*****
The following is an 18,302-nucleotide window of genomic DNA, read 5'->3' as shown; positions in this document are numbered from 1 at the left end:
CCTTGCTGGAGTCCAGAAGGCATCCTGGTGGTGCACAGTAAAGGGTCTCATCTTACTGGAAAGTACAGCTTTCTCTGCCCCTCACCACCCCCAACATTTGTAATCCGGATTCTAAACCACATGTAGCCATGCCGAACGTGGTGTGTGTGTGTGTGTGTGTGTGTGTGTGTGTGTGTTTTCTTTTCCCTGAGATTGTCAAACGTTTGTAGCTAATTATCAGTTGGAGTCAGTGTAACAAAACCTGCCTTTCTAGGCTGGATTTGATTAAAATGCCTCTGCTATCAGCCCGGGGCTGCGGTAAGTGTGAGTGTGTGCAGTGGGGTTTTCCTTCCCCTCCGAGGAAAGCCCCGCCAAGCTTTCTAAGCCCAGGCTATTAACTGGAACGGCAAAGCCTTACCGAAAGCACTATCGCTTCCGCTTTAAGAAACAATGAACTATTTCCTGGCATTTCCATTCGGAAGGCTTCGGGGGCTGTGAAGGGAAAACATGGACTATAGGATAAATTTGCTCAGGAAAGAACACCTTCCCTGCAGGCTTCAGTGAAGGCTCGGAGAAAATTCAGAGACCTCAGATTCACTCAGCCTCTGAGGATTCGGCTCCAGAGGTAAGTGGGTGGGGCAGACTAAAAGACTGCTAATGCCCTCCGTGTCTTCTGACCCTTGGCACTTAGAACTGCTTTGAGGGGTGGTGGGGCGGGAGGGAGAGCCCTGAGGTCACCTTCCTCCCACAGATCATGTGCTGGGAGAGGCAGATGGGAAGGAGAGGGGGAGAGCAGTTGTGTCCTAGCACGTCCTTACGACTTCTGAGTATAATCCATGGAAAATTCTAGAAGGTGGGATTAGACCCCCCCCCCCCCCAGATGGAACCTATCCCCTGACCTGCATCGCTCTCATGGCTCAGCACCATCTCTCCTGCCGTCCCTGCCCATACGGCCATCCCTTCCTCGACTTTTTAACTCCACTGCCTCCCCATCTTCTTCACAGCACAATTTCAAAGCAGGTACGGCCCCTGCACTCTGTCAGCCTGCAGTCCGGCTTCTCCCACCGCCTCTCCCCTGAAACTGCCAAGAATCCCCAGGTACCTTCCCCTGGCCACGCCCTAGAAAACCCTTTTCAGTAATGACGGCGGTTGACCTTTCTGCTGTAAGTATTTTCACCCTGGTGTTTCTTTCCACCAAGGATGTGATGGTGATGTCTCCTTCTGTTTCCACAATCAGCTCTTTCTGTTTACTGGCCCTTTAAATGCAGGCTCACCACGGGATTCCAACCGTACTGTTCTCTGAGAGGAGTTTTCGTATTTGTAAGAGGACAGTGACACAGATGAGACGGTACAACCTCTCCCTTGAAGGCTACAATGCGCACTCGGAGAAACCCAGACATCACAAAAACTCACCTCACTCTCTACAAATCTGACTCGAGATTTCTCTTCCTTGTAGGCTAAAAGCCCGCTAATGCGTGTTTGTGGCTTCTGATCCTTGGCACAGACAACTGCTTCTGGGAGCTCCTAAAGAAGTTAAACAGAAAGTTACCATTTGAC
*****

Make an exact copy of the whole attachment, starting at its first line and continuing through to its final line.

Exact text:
The following is an 18,302-nucleotide window of genomic DNA, read 5'->3' as shown; positions in this document are numbered from 1 at the left end:
CCTTGCTGGAGTCCAGAAGGCATCCTGGTGGTGCACAGTAAAGGGTCTCATCTTACTGGAAAGTACAGCTTTCTCTGCCCCTCACCACCCCCAACATTTGTAATCCGGATTCTAAACCACATGTAGCCATGCCGAACGTGGTGTGTGTGTGTGTGTGTGTGTGTGTGTGTGTGTGTTTTCTTTTCCCTGAGATTGTCAAACGTTTGTAGCTAATTATCAGTTGGAGTCAGTGTAACAAAACCTGCCTTTCTAGGCTGGATTTGATTAAAATGCCTCTGCTATCAGCCCGGGGCTGCGGTAAGTGTGAGTGTGTGCAGTGGGGTTTTCCTTCCCCTCCGAGGAAAGCCCCGCCAAGCTTTCTAAGCCCAGGCTATTAACTGGAACGGCAAAGCCTTACCGAAAGCACTATCGCTTCCGCTTTAAGAAACAATGAACTATTTCCTGGCATTTCCATTCGGAAGGCTTCGGGGGCTGTGAAGGGAAAACATGGACTATAGGATAAATTTGCTCAGGAAAGAACACCTTCCCTGCAGGCTTCAGTGAAGGCTCGGAGAAAATTCAGAGACCTCAGATTCACTCAGCCTCTGAGGATTCGGCTCCAGAGGTAAGTGGGTGGGGCAGACTAAAAGACTGCTAATGCCCTCCGTGTCTTCTGACCCTTGGCACTTAGAACTGCTTTGAGGGGTGGTGGGGCGGGAGGGAGAGCCCTGAGGTCACCTTCCTCCCACAGATCATGTGCTGGGAGAGGCAGATGGGAAGGAGAGGGGGAGAGCAGTTGTGTCCTAGCACGTCCTTACGACTTCTGAGTATAATCCATGGAAAATTCTAGAAGGTGGGATTAGACCCCCCCCCCCCCCAGATGGAACCTATCCCCTGACCTGCATCGCTCTCATGGCTCAGCACCATCTCTCCTGCCGTCCCTGCCCATACGGCCATCCCTTCCTCGACTTTTTAACTCCACTGCCTCCCCATCTTCTTCACAGCACAATTTCAAAGCAGGTACGGCCCCTGCACTCTGTCAGCCTGCAGTCCGGCTTCTCCCACCGCCTCTCCCCTGAAACTGCCAAGAATCCCCAGGTACCTTCCCCTGGCCACGCCCTAGAAAACCCTTTTCAGTAATGACGGCGGTTGACCTTTCTGCTGTAAGTATTTTCACCCTGGTGTTTCTTTCCACCAAGGATGTGATGGTGATGTCTCCTTCTGTTTCCACAATCAGCTCTTTCTGTTTACTGGCCCTTTAAATGCAGGCTCACCACGGGATTCCAACCGTACTGTTCTCTGAGAGGAGTTTTCGTATTTGTAAGAGGACAGTGACACAGATGAGACGGTACAACCTCTCCCTTGAAGGCTACAATGCGCACTCGGAGAAACCCAGACATCACAAAAACTCACCTCACTCTCTACAAATCTGACTCGAGATTTCTCTTCCTTGTAGGCTAAAAGCCCGCTAATGCGTGTTTGTGGCTTCTGATCCTTGGCACAGACAACTGCTTCTGGGAGCTCCTAAAGAAGTTAAACAGAAAGTTACCATTTGAC